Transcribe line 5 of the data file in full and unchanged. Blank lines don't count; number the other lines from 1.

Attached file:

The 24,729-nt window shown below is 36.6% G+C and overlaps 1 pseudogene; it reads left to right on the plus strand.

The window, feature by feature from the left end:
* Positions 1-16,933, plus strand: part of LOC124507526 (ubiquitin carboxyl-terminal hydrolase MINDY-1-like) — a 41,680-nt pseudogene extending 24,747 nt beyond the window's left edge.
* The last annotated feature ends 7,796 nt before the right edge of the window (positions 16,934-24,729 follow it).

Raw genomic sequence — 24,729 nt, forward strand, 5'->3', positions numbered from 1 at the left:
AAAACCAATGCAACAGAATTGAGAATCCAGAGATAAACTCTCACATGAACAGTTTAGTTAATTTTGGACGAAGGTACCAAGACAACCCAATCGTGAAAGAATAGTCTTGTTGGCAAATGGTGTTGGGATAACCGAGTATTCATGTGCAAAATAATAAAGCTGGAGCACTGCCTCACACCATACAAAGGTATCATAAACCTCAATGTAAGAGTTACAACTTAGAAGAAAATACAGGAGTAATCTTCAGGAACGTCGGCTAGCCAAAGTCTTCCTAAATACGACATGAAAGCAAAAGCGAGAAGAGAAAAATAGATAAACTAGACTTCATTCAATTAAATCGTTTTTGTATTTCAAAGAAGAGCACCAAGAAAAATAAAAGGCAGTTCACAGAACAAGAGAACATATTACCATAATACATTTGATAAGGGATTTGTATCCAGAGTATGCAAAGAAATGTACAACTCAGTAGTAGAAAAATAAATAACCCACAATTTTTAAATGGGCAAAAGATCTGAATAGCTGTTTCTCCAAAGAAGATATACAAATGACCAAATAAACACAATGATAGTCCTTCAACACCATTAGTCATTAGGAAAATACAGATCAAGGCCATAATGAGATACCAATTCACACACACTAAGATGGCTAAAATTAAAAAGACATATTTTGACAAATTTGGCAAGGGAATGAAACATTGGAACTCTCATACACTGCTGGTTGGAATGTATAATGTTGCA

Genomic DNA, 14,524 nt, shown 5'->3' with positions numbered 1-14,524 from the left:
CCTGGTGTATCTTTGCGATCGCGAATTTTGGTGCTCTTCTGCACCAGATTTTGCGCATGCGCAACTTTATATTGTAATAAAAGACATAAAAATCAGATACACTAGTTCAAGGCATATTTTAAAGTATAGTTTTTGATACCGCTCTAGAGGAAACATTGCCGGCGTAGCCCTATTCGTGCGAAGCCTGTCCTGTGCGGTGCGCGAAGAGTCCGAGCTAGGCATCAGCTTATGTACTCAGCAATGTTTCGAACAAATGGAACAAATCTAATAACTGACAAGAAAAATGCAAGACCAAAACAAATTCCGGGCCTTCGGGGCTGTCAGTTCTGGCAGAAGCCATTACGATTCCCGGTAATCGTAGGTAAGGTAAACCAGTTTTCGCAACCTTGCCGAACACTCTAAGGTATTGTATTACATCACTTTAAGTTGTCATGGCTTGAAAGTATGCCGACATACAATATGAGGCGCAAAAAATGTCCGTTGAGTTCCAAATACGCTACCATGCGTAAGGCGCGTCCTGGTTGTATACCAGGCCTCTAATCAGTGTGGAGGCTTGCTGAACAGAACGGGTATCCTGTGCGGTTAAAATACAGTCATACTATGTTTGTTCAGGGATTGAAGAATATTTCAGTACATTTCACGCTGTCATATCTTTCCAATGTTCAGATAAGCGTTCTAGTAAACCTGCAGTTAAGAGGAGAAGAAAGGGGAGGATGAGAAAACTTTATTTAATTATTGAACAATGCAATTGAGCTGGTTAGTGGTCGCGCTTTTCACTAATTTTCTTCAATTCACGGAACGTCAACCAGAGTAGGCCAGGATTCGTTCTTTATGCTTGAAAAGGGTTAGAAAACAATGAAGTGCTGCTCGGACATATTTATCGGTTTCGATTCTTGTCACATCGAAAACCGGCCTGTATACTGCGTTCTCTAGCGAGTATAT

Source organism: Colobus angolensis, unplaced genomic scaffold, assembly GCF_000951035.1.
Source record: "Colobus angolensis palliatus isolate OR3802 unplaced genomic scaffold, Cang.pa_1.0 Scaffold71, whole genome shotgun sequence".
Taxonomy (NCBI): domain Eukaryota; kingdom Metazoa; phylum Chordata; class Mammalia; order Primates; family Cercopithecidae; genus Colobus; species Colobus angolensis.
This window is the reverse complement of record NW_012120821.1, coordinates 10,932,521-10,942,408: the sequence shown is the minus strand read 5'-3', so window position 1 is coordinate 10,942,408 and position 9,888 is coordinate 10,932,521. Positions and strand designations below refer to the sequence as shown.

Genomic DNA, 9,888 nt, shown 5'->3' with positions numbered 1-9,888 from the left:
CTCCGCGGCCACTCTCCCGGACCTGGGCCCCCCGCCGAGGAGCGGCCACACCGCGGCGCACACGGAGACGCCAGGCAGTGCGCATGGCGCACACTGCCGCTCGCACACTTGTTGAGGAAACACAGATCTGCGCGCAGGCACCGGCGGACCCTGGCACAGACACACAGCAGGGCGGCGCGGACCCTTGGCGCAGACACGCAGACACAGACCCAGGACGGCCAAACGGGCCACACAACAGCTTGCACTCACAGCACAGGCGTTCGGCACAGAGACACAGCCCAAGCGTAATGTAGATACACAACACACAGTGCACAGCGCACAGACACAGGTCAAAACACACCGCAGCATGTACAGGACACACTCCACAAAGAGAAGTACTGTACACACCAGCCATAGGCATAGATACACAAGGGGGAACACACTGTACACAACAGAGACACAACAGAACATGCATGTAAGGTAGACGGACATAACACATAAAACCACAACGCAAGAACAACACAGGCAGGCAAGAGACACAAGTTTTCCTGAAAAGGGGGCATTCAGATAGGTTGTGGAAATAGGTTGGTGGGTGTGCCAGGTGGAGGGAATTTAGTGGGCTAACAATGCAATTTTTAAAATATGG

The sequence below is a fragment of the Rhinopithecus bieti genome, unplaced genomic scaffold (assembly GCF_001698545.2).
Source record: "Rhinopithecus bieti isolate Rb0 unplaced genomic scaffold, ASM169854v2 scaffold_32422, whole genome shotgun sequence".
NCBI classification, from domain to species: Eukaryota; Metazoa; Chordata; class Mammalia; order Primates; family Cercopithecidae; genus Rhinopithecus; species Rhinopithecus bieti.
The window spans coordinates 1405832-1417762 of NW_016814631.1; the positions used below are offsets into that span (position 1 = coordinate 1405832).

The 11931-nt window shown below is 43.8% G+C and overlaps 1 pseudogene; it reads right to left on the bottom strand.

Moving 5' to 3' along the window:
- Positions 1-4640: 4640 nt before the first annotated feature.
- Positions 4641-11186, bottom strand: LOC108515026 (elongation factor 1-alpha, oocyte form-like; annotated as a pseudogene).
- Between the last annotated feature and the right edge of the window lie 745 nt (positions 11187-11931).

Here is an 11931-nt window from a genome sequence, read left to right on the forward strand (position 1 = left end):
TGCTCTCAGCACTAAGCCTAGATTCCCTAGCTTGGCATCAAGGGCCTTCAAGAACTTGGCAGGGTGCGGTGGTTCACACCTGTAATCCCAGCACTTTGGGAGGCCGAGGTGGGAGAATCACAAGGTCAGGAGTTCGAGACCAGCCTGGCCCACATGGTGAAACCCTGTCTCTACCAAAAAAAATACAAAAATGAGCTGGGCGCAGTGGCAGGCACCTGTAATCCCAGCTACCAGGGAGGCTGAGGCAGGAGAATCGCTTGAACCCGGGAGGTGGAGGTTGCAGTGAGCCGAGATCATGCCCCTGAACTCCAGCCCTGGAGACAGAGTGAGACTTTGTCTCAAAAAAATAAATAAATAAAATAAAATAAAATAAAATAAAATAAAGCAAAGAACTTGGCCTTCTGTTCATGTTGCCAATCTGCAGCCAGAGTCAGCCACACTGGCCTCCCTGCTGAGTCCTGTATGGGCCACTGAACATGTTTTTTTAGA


Raw genomic sequence — 24,729 nt, forward strand, 5'->3', positions numbered from 1 at the left: